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Exile Tibetan PM Lobsang Sangay hoists the Indian tricolor as members of the Kashag, senior officials of the Central Tibetan Administration participate in an official function to mark the 69th Independence Day of India, Kashag Secretariat, Aug. 15, Phayul Photo
Tibetan residents of Dekyiling Tibetan Settlement, Uttrakhand, stand near a long queue of water containers as the settlement is gripped by acute water shortage this monsoon, August 5, 2015. Photo:FB Page/Dekyiling Shichak (not official page)
His Holiness the Dalai Lama whose turning 80 was celebrated world over, particularly in Los Angeles, Glastonbury and New York, over the past few weeks, arrives at Theckchen Choeling, the Tibetan leader's residential premises, McLeod Ganj, July 15, 2015, Phayul Photo: Kunsang Gashon
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China detains, expels visiting Tibetan for carrying the Dalai Lama’s photos
Phayul[Thursday, August 01, 2013 10:26]
DHARAMSHALA, August 1: An exiled Tibetan visiting his family in Tibet was recently detained and later expelled from Tibet by Chinese officials after he was found in possession of pictures of His Holiness the Dalai Lama.

According to information received by Phayul, the Tibetan man living in north India, who wishes to remain unnamed, had received all required permission from Chinese authorities to travel to Tibet.

After entering Tibet last month, Chinese security forces in Dingri, in Shigatse region of central Tibet, searched his luggage and found pictures of His Holiness the Dalai Lama and a book on introduction to Buddhism from his belongings.

When the Chinese officials told him that possessing photos of the Dalai Lama was a “criminal offence” in Tibet, he argued by citing recent reports of a relaxation in policy over the ban of pictures of the exiled Tibetan spiritual leader.

The Chinese officials responded by saying that only those pictures of the Dalai Lama taken before 1959, when he was forced into exile, was allowed now.

He was detained for ten days and subjected to intense interrogation before finally being escorted to the border and sent back to Nepal.

Last month, London based Free Tibet reported that monks at the Gaden monastery, one of Tibet’s oldest and largest institutions of learning, in Tibet’s capital Lhasa had been informed that they can now display pictures of the Dalai Lama. The move came after reports of similar “experimental” changes in the policy in two isolated regions in eastern Tibet.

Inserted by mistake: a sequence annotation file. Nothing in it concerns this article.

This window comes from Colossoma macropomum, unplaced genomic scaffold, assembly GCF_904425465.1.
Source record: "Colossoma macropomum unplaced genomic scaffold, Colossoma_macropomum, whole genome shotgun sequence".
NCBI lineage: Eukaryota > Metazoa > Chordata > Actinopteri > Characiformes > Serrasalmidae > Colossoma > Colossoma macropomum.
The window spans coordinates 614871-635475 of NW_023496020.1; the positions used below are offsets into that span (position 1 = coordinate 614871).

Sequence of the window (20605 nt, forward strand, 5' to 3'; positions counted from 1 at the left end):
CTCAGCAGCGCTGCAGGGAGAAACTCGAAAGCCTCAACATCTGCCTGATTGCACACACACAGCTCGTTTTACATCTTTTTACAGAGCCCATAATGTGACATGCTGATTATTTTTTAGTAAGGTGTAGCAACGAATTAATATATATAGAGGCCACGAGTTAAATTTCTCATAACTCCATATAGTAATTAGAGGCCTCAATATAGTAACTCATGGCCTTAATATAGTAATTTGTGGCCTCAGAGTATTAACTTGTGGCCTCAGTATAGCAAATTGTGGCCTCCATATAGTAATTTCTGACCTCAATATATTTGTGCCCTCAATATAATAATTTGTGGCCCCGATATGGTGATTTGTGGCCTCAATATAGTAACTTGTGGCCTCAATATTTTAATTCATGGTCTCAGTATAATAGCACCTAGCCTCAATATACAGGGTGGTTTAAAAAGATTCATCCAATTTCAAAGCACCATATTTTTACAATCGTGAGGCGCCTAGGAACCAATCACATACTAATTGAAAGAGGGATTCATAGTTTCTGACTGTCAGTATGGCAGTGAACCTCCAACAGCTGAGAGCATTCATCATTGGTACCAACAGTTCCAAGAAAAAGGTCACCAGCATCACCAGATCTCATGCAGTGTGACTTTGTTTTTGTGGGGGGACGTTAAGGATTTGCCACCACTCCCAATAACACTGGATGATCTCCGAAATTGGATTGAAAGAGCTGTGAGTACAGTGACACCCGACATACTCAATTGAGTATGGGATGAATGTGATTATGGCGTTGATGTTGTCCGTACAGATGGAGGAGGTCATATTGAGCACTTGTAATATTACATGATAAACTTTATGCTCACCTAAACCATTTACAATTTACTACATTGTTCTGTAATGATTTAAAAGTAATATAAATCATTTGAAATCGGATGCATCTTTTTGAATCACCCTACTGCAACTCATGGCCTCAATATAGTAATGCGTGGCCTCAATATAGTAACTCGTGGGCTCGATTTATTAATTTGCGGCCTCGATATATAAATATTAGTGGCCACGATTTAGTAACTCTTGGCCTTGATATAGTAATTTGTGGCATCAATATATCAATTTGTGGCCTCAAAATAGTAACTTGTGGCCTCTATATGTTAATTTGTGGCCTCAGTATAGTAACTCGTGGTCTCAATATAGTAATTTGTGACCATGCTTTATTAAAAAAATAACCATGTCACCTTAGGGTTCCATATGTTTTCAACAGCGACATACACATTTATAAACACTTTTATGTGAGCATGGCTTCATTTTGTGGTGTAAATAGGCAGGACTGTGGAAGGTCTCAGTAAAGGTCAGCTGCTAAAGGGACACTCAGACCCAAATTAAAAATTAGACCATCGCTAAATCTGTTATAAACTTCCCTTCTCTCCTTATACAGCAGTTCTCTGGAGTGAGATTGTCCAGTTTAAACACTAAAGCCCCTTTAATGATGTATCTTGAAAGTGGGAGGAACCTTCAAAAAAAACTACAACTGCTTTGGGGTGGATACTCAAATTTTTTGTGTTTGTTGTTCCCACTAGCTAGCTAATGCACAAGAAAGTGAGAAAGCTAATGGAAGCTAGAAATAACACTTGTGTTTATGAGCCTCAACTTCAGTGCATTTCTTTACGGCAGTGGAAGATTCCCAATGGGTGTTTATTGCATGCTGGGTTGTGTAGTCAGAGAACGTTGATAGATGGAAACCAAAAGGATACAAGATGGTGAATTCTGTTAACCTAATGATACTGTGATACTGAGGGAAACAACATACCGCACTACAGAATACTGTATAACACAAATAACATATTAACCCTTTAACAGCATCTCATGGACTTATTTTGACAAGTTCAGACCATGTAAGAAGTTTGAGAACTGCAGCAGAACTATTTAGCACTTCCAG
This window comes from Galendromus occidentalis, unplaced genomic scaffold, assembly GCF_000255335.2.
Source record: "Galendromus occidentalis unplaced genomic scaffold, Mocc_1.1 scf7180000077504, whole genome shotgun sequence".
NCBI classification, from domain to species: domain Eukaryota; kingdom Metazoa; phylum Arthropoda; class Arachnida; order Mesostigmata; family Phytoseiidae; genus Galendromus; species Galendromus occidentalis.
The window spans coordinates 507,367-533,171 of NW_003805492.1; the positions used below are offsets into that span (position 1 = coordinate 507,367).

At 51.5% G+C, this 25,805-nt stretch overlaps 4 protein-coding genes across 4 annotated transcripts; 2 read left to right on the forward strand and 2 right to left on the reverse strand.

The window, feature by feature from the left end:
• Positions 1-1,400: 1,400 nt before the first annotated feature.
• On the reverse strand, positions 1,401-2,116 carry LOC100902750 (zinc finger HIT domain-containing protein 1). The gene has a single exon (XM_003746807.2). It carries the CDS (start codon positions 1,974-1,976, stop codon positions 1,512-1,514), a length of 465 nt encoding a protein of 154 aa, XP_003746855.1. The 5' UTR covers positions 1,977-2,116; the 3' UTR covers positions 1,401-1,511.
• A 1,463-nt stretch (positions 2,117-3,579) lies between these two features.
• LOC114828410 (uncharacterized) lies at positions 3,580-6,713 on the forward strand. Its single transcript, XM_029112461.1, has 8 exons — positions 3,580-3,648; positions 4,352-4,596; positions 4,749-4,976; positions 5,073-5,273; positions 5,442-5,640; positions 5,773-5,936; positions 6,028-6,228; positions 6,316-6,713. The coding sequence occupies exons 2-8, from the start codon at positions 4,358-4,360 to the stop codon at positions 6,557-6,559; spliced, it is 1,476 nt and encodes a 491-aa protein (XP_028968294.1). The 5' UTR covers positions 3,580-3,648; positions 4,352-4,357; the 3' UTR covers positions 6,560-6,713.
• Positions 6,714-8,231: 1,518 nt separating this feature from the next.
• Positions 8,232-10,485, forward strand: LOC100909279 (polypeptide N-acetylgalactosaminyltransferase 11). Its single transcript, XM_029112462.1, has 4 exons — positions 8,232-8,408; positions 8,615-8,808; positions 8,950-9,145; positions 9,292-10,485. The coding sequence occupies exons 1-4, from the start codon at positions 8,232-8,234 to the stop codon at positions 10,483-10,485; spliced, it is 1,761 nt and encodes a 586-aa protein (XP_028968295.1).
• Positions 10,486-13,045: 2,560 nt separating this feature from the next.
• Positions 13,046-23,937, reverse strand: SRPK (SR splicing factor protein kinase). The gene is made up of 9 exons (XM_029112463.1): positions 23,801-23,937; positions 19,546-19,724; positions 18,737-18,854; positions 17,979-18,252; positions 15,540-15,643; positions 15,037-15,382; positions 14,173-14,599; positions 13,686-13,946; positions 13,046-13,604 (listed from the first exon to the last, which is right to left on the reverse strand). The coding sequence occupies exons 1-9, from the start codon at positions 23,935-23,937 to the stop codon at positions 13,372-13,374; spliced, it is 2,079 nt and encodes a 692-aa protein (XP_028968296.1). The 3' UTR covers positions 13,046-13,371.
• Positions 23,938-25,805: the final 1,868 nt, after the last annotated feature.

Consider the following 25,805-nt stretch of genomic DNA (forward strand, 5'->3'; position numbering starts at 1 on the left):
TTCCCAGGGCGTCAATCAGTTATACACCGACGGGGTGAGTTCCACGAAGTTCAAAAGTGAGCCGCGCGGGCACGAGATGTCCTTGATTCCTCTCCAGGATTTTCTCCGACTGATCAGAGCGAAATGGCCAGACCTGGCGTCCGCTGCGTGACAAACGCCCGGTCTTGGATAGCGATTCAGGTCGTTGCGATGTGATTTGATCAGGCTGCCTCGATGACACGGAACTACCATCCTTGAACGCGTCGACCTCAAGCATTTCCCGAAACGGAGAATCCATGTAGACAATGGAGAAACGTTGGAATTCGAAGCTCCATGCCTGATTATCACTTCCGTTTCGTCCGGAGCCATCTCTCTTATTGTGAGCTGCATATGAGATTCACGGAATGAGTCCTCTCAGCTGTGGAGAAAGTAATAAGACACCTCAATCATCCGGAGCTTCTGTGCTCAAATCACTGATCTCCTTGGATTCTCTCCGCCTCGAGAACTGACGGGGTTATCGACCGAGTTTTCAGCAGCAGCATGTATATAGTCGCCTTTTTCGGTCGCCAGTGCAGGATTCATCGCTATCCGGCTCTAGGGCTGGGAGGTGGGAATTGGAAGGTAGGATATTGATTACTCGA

However, the Chinese state bureau for religious affairs quickly denied any relaxation in their decades old policy in Tibet of a blanket ban on the display of portraits of the Dalai Lama, saying that there has been “no policy change.”

The government maintained that China's policy towards the Dalai Lama, considered by Beijing a “splittist,” was "consistent and clear.”

The Washington based group International Campaign for Tibet in a report last week said that discussions on the experimental and less hostile policy towards the Dalai Lama appear to have been shut down in the Tibetan area of Tsolho, in eastern Tibet following a visit by one of China’s top leaders Yu Zhengsheng.

“Official notices have been issued in at least two areas emphasising the Chinese government’s hardline policies against the Dalai Lama, and warning Tibetans that pictures of the Dalai Lama will not be allowed in monasteries,” ICT said.

The notices further warned of penalties for spreading ‘rumors’ about Dalai Lama pictures being allowed.

Similarly, in the so-called Golok Tibetan Autonomous Prefecture, ICT said a strongly-worded notice in Tibetan was issued by the local authorities on July 11 stating that it is “improper” for the broader community of believers and the clergy to believe in rumors that the Central Government is having a new policy in Tibetan areas and talks about having the freedom to venerate the Dalai Lama's portraits.

Using a term referring to the ‘Strike Hard’ campaign, which in Tibet often involves severe penalties for political dissent, the notice warns: “Those criminals who intentionally spread false rumors and create confusion will be interrogated and will be struck hard.”

Yu, China’s leading official in charge of religious groups and ethnic minorities, during his visit to Gansu earlier this month called for an “absolute fight” against the Dalai Lama and noted that only when the exile Tibetan spiritual leader “publicly announces that Tibet is an inalienable part of China since ancient time, gives up the stance of 'Tibet independence' and stops his secessionist activities, can his relations with the CPC Central Committee possibly be improved.”

Since 2009, as many as 120 Tibetans living under China’s rule have set themselves on fire demanding freedom and the return of the Dalai Lama from exile.

Scores of Tibetans have been arrested and disappeared for keeping portraits of the Dalai Lama in their phones or at homes, and singing songs or writing about the Tibetan spiritual leader who relinquished all his political authorities to the elected Tibetan leadership in 2011.
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